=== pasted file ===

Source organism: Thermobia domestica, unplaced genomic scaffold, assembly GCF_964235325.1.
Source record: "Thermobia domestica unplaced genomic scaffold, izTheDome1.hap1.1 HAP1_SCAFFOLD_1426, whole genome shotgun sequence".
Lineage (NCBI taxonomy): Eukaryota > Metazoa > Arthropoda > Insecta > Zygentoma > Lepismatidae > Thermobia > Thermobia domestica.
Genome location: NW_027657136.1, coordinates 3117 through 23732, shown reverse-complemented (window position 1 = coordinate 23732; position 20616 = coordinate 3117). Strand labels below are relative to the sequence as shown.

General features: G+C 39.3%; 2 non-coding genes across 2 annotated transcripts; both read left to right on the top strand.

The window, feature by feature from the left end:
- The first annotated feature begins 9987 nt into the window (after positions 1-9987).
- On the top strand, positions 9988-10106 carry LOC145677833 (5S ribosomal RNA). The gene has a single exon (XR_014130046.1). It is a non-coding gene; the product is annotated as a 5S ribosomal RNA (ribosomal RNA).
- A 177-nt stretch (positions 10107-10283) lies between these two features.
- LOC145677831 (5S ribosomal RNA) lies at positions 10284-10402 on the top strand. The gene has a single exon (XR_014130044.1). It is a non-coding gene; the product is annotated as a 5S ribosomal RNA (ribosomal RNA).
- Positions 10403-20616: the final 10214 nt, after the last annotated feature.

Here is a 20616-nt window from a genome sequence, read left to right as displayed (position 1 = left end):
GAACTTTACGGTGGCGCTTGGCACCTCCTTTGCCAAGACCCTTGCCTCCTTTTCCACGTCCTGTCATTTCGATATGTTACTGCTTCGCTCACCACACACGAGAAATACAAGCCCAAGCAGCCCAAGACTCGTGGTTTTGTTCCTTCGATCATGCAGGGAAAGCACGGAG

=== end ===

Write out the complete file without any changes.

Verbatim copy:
Source organism: Thermobia domestica, unplaced genomic scaffold, assembly GCF_964235325.1.
Source record: "Thermobia domestica unplaced genomic scaffold, izTheDome1.hap1.1 HAP1_SCAFFOLD_1426, whole genome shotgun sequence".
Lineage (NCBI taxonomy): Eukaryota > Metazoa > Arthropoda > Insecta > Zygentoma > Lepismatidae > Thermobia > Thermobia domestica.
Genome location: NW_027657136.1, coordinates 3117 through 23732, shown reverse-complemented (window position 1 = coordinate 23732; position 20616 = coordinate 3117). Strand labels below are relative to the sequence as shown.

General features: G+C 39.3%; 2 non-coding genes across 2 annotated transcripts; both read left to right on the top strand.

The window, feature by feature from the left end:
- The first annotated feature begins 9987 nt into the window (after positions 1-9987).
- On the top strand, positions 9988-10106 carry LOC145677833 (5S ribosomal RNA). The gene has a single exon (XR_014130046.1). It is a non-coding gene; the product is annotated as a 5S ribosomal RNA (ribosomal RNA).
- A 177-nt stretch (positions 10107-10283) lies between these two features.
- LOC145677831 (5S ribosomal RNA) lies at positions 10284-10402 on the top strand. The gene has a single exon (XR_014130044.1). It is a non-coding gene; the product is annotated as a 5S ribosomal RNA (ribosomal RNA).
- Positions 10403-20616: the final 10214 nt, after the last annotated feature.

Here is a 20616-nt window from a genome sequence, read left to right as displayed (position 1 = left end):
GAACTTTACGGTGGCGCTTGGCACCTCCTTTGCCAAGACCCTTGCCTCCTTTTCCACGTCCTGTCATTTCGATATGTTACTGCTTCGCTCACCACACACGAGAAATACAAGCCCAAGCAGCCCAAGACTCGTGGTTTTGTTCCTTCGATCATGCAGGGAAAGCACGGAG